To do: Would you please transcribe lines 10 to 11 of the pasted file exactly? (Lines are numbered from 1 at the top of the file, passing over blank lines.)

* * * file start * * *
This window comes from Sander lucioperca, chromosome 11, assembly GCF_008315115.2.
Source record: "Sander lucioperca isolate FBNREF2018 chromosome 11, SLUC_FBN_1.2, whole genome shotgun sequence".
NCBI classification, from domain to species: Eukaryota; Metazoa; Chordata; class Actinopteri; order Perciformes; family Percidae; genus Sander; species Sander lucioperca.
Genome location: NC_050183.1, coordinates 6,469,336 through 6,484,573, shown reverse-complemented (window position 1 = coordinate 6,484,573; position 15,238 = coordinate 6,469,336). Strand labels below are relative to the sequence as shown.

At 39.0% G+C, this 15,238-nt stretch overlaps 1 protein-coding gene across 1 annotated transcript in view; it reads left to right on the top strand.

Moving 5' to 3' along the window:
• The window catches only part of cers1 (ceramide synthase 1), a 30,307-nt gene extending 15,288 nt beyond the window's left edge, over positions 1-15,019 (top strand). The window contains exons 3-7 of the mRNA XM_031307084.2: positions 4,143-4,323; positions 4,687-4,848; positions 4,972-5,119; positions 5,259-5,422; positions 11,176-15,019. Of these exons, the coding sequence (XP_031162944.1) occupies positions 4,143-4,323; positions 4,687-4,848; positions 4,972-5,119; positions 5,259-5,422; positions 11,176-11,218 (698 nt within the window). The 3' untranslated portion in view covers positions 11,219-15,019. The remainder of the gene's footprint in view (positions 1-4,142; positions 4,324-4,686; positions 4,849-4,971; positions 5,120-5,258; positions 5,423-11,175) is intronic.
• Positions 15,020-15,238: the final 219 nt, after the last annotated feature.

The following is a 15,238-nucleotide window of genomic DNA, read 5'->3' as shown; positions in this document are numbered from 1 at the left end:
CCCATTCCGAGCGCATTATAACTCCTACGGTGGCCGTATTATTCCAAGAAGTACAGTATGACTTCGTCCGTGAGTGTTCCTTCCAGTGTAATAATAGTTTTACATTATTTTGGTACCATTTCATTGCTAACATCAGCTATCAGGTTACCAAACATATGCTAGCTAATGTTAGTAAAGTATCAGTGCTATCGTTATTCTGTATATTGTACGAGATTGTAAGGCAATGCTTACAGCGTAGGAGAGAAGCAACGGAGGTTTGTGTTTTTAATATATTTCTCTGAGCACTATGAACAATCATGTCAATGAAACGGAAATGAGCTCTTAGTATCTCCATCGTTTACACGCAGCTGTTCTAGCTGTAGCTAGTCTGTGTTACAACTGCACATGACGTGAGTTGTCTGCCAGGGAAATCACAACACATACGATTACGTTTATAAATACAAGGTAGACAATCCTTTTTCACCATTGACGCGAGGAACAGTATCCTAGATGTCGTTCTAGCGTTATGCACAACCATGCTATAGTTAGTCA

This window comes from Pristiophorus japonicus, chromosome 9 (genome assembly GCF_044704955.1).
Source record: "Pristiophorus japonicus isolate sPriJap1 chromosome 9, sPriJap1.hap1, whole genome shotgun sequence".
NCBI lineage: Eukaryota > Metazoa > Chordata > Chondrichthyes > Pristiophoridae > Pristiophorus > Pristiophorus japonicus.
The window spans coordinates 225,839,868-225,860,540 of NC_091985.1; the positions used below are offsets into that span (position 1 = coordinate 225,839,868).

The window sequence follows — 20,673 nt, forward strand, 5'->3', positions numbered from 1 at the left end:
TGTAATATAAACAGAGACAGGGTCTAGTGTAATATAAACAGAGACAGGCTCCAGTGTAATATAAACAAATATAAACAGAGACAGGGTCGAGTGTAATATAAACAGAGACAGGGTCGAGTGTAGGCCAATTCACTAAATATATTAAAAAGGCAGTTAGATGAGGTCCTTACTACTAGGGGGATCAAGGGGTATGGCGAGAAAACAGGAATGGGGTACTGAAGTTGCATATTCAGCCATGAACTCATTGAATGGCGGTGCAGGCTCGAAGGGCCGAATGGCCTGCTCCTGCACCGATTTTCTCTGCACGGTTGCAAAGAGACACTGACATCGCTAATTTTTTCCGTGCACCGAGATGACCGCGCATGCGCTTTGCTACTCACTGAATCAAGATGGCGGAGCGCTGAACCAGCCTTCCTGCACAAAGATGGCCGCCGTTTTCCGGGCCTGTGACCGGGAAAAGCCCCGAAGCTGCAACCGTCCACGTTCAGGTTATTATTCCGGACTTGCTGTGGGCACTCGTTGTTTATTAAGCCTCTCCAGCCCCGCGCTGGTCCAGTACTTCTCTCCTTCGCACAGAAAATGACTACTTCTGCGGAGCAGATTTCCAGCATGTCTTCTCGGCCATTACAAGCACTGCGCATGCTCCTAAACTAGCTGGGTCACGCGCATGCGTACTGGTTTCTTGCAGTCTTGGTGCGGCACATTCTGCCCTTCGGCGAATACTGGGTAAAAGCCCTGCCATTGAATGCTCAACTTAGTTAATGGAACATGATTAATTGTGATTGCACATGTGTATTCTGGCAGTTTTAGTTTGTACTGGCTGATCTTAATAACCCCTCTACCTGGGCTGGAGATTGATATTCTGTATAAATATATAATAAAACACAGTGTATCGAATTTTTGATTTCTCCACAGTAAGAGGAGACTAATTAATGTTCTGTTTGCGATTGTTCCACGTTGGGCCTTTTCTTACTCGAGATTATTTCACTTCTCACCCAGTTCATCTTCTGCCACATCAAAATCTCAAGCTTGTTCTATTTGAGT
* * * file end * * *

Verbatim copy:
CCCATTCCGAGCGCATTATAACTCCTACGGTGGCCGTATTATTCCAAGAAGTACAGTATGACTTCGTCCGTGAGTGTTCCTTCCAGTGTAATAATAGTTTTACATTATTTTGGTACCATTTCATTGCTAACATCAGCTATCAGGTTACCAAACATATGCTAGCTAATGTTAGTAAAGTATCAGTGCTATCGTTATTCTGTATATTGTACGAGATTGTAAGGCAATGCTTACAGCGTAGGAGAGAAGCAACGGAGGTTTGTGTTTTTAATATATTTCTCTGAGCACTATGAACAATCATGTCAATGAAACGGAAATGAGCTCTTAGTATCTCCATCGTTTACACGCAGCTGTTCTAGCTGTAGCTAGTCTGTGTTACAACTGCACATGACGTGAGTTGTCTGCCAGGGAAATCACAACACATACGATTACGTTTATAAATACAAGGTAGACAATCCTTTTTCACCATTGACGCGAGGAACAGTATCCTAGATGTCGTTCTAGCGTTATGCACAACCATGCTATAGTTAGTCA

This window comes from Pristiophorus japonicus, chromosome 9 (genome assembly GCF_044704955.1).